Classic and contemporary excerpts.
Is it not a frightening truth that the free will of a bad man can resist the will of God? For He has, after a fashion, restricted His own Omnipotence by the very fact of creating free creatures; and we read that the Lord was not able to do miracles in some place because people’s faith was wanting.
—C. S. Lewis in a letter to Don
Calabria (Letters, ed. Martin Moynihan)
Out Of The Mouths Of Babes
All our children were in bed; the late television news was over, and I was putting the finishing touches to a presentation for medical students scheduled to be given the next day. As I reviewed some slides which might be used, there appeared on the screen a picture of an abortion victim, aged two and one-half months’ gestation; her body had been dismembered by a curette, the long handled knife used in a D&C abortion procedure.
Suddenly I heard, rather than saw, another person near me. At the sound of a sharp intake of breath, I turned to find that my youngest son, then a sleepy, rumpled three-year-old, had unexpectedly and silently entered the room. His small voice was filled with great sadness as he asked, “Who broke the baby?”
How could this small, innocent child see what so many adults cannot see?
—Jean Stoker Garton on herdecision to become a prolife activist, in her book
Who Broke the Baby?
Everything in me wants to move upward. Downward mobility with Jesus goes radically against my inclinations, against the advice of the world surrounding me, and against the culture of which I am a part.
—Henri Nouwen in the
New Oxford Review (April 1987)
Self-Pity As Art
The attractiveness of pity and the ugliness of self-pity are unarguable. Yet we live in a society in which self-pity far exceeds pity. The excessively popular genre of literature, the celebrity autobiography, that smothers us in self-pitying subjectivism is the unpleasant evidence that we may be the most self-pitying populace in all of human history. Feeling sorry for yourself has been developed into an art form. The whining and sniveling that wiser generations ridiculed with satire is given best-seller status among us.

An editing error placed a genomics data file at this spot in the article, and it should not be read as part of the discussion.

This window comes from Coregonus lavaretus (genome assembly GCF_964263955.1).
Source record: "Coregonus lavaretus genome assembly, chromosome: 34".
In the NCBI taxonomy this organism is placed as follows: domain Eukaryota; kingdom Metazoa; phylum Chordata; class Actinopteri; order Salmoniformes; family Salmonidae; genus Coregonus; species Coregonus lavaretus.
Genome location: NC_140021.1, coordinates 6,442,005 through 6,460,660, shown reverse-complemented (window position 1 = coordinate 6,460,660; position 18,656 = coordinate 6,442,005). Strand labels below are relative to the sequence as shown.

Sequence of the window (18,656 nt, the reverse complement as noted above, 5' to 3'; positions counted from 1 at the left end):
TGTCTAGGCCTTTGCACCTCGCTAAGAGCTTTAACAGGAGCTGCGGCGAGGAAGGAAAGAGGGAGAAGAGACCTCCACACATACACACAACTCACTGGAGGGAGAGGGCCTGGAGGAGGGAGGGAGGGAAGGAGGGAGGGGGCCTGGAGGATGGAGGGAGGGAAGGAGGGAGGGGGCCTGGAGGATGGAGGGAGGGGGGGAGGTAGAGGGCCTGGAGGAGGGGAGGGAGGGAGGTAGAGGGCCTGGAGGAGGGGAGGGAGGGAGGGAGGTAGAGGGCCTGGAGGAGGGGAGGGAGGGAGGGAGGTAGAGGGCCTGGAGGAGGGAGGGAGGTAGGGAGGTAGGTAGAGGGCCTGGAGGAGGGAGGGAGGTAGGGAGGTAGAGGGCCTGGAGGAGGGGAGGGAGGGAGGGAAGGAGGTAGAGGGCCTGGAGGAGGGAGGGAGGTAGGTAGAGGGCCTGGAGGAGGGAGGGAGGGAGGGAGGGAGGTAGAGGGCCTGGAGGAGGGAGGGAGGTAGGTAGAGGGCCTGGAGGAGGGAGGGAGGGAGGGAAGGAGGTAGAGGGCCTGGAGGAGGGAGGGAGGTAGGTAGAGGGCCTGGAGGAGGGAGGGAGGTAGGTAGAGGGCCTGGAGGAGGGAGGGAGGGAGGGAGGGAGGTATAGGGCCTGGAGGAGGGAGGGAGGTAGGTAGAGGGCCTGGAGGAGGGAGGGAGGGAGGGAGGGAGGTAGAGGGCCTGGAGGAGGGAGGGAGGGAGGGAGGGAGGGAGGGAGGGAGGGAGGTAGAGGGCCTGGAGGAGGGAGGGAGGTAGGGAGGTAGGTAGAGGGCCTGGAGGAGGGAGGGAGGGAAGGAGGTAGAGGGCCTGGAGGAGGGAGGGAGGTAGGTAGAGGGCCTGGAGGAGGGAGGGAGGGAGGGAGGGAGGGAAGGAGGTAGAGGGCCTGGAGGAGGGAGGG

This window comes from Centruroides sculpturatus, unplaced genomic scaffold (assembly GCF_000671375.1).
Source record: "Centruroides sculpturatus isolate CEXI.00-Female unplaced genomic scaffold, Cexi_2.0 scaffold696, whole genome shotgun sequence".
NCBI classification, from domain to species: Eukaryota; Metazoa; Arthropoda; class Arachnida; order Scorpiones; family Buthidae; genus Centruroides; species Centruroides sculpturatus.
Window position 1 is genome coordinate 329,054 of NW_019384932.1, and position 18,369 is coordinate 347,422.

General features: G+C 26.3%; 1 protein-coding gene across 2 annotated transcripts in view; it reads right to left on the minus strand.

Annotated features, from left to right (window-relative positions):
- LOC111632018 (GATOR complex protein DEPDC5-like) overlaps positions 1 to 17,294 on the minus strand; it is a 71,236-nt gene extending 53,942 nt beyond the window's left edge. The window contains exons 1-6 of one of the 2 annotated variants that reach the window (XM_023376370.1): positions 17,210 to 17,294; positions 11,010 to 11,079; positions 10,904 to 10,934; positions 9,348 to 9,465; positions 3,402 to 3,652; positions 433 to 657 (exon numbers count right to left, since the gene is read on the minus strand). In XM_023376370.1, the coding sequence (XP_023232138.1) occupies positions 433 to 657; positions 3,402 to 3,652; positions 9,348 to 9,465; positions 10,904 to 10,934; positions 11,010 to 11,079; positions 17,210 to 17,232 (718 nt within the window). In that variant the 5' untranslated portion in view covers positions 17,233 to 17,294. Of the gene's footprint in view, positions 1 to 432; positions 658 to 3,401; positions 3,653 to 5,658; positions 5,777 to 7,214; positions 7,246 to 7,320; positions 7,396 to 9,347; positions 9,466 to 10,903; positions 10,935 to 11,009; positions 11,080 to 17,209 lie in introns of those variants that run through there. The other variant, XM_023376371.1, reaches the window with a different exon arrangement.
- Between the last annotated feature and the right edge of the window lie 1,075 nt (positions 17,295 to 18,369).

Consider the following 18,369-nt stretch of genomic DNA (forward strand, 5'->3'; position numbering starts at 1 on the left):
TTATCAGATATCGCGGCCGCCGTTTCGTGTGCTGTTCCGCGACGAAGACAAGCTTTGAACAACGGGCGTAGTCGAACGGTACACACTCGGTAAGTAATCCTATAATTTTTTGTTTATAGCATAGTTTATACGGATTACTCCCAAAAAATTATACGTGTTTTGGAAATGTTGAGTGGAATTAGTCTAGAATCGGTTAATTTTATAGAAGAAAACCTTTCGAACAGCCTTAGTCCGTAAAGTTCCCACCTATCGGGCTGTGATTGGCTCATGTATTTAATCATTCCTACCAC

—Eugene H. Peterson in
Earth and Altar
The Real Self
If we go down into ourselves we find that we possess exactly what we desire.
—Simone Weil in
Gravity and Grace
Our knowledge of God’s will is not something over which we ourselves dispose, but it depends solely upon the grace of God, and this grace is, and requires to be, new every morning. That is why this proving or examining of the will of God is so serious a matter. The voice of the heart is not to be confused with the will of God, nor is any kind of inspiration or any general principle, for the will of God discloses itself ever anew only to him who proves it ever anew.
—Dietrich Bonhoeffer in
The Martyred Christian
The moment I realized that God existed, I knew I could not do otherwise than to live for Him alone.
—Charles de Foucald in
The Wisdom of the Saints
The “Good” Life?
It is not hard for anyone in this church, for anyone in this neighborhood, to put food on the table.… [W]hat we’re talking about is ministry to those for whom it has become harder every day to have two cars, a VCR, a place at the lake or a motor home. I just hate to see the church telling these young couples that somehow their marriage will be better or their family life more fulfilling if they can only get some other piece of junk. The church ought to be courageous enough to say, “That’s a lie. Things don’t make a marriage or a family.”
Quoted by Stanley Hauerwas and William H. Willimon in the
Christian Century (Mar. 15, 1989)
Not for the weak
When Mahatma Gandhi was assassinated, he instinctively threw up his hand in the Hindu gesture of forgiveness. Gandhi understood what Jesus was about, or else he never could have said, “The weak can never forgive. Forgiveness is an attribute of the strong.”
—Stan Mooneyham in
Dancing on the Strait and Narrow
Have something to add about this? See something we missed? Share your feedback here.
Subscribe to Christianity Today and get access to this article plus 65+ years of archives.
- Home delivery of CT magazine
- Complete access to articles on ChristianityToday.com
- Over 120 years of magazine archives plus full access to all of CT’s online archives
- Learn more